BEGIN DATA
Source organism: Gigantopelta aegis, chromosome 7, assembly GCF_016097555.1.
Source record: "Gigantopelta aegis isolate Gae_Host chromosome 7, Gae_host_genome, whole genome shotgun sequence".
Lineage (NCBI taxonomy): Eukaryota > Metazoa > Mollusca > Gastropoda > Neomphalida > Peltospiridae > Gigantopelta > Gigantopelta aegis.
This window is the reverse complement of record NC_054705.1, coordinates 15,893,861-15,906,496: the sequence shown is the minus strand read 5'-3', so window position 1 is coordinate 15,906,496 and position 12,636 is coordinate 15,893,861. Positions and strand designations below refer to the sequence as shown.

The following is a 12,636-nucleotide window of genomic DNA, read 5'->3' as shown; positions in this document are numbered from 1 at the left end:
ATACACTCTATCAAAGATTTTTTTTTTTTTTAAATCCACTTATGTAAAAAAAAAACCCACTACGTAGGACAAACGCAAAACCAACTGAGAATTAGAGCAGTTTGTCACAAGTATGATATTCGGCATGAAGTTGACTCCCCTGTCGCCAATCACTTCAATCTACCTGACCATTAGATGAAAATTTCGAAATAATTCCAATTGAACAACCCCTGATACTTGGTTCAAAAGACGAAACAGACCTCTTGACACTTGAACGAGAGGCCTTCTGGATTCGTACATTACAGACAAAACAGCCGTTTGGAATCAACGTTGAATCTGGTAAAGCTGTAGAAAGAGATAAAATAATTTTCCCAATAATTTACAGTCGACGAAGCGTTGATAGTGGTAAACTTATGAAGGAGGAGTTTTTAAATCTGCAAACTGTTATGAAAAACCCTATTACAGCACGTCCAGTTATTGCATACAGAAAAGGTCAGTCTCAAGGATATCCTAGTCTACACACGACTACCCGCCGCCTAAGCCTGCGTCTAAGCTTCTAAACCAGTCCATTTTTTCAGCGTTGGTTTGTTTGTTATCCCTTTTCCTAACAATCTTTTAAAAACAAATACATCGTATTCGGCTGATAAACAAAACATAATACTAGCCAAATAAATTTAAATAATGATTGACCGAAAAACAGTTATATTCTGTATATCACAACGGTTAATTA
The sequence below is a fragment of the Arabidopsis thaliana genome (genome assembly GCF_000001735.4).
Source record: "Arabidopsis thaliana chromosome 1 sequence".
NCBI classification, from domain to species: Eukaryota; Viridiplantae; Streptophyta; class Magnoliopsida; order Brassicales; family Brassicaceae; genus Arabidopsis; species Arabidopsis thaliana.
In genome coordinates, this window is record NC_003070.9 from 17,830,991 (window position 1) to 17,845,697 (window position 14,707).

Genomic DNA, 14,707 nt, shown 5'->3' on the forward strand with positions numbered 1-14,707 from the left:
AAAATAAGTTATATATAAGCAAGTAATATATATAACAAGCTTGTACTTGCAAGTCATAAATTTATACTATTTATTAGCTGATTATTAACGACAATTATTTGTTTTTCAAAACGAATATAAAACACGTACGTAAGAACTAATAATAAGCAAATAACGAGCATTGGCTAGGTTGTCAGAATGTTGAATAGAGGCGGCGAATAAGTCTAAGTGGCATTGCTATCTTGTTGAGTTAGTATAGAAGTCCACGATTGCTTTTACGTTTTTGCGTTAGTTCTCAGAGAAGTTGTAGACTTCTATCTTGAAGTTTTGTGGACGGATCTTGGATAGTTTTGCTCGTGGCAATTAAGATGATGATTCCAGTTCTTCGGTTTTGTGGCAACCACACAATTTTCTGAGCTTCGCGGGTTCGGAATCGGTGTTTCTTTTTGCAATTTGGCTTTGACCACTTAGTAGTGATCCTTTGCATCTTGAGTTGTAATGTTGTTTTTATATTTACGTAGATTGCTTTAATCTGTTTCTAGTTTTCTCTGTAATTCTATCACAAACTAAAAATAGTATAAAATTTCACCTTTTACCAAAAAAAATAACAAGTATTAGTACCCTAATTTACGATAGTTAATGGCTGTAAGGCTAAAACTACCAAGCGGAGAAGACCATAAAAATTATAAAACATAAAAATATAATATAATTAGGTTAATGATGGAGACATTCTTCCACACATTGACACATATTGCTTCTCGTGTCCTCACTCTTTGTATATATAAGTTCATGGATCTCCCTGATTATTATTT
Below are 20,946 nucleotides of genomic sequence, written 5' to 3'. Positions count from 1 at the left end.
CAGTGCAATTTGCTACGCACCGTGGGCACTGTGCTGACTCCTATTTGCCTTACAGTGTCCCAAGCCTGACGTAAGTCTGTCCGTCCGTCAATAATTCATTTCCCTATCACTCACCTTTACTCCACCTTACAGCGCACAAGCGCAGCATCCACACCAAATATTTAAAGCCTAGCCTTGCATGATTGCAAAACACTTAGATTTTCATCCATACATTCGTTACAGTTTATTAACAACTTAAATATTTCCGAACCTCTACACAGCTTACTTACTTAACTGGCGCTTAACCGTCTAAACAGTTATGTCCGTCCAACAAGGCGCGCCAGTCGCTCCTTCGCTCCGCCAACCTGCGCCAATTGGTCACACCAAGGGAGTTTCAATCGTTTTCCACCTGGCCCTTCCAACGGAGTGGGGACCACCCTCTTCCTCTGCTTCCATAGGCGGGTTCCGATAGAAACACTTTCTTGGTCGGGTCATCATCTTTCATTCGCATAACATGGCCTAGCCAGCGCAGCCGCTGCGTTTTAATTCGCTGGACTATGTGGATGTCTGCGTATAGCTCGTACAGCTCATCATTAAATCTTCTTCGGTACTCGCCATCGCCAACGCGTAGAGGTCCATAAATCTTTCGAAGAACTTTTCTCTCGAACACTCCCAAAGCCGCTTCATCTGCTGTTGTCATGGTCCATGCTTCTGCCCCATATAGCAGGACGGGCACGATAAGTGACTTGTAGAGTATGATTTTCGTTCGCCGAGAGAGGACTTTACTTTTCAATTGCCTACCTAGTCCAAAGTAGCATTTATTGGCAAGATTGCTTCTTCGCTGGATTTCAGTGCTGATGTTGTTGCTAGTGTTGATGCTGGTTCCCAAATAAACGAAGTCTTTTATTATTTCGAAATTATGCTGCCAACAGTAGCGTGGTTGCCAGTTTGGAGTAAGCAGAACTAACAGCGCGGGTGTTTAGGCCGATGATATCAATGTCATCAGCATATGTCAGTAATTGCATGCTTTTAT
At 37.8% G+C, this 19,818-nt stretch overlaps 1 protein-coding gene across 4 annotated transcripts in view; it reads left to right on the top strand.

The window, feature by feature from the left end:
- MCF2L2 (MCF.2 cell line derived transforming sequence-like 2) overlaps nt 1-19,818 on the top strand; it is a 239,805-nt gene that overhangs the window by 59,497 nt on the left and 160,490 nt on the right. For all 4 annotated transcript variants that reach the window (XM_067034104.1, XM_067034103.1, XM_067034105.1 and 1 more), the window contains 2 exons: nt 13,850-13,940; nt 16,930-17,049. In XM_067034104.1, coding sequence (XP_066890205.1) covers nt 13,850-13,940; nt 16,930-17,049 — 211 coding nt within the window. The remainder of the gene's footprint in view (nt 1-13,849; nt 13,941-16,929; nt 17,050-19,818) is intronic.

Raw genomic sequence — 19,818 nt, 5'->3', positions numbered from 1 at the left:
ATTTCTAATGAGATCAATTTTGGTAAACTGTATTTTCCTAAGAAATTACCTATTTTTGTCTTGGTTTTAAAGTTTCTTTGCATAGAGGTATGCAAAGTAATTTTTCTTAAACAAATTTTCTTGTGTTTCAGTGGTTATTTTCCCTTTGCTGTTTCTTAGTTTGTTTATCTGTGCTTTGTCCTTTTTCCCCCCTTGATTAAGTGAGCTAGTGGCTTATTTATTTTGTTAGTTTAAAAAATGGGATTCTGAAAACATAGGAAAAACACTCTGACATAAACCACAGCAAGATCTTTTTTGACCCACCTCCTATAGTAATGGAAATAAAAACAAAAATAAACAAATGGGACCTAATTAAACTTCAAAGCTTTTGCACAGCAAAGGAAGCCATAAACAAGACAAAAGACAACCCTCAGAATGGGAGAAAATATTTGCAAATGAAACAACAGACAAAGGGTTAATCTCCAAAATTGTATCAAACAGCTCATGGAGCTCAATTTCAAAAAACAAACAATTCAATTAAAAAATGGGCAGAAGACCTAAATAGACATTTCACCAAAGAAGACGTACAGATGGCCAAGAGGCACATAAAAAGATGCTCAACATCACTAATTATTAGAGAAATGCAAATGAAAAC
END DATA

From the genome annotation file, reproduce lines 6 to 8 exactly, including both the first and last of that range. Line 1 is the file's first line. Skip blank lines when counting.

ATACACTCTATCAAAGATTTTTTTTTTTTTTAAATCCACTTATGTAAAAAAAAAACCCACTACGTAGGACAAACGCAAAACCAACTGAGAATTAGAGCAGTTTGTCACAAGTATGATATTCGGCATGAAGTTGACTCCCCTGTCGCCAATCACTTCAATCTACCTGACCATTAGATGAAAATTTCGAAATAATTCCAATTGAACAACCCCTGATACTTGGTTCAAAAGACGAAACAGACCTCTTGACACTTGAACGAGAGGCCTTCTGGATTCGTACATTACAGACAAAACAGCCGTTTGGAATCAACGTTGAATCTGGTAAAGCTGTAGAAAGAGATAAAATAATTTTCCCAATAATTTACAGTCGACGAAGCGTTGATAGTGGTAAACTTATGAAGGAGGAGTTTTTAAATCTGCAAACTGTTATGAAAAACCCTATTACAGCACGTCCAGTTATTGCATACAGAAAAGGTCAGTCTCAAGGATATCCTAGTCTACACACGACTACCCGCCGCCTAAGCCTGCGTCTAAGCTTCTAAACCAGTCCATTTTTTCAGCGTTGGTTTGTTTGTTATCCCTTTTCCTAACAATCTTTTAAAAACAAATACATCGTATTCGGCTGATAAACAAAACATAATACTAGCCAAATAAATTTAAATAATGATTGACCGAAAAACAGTTATATTCTGTATATCACAACGGTTAATTA
The sequence below is a fragment of the Arabidopsis thaliana genome (genome assembly GCF_000001735.4).
Source record: "Arabidopsis thaliana chromosome 1 sequence".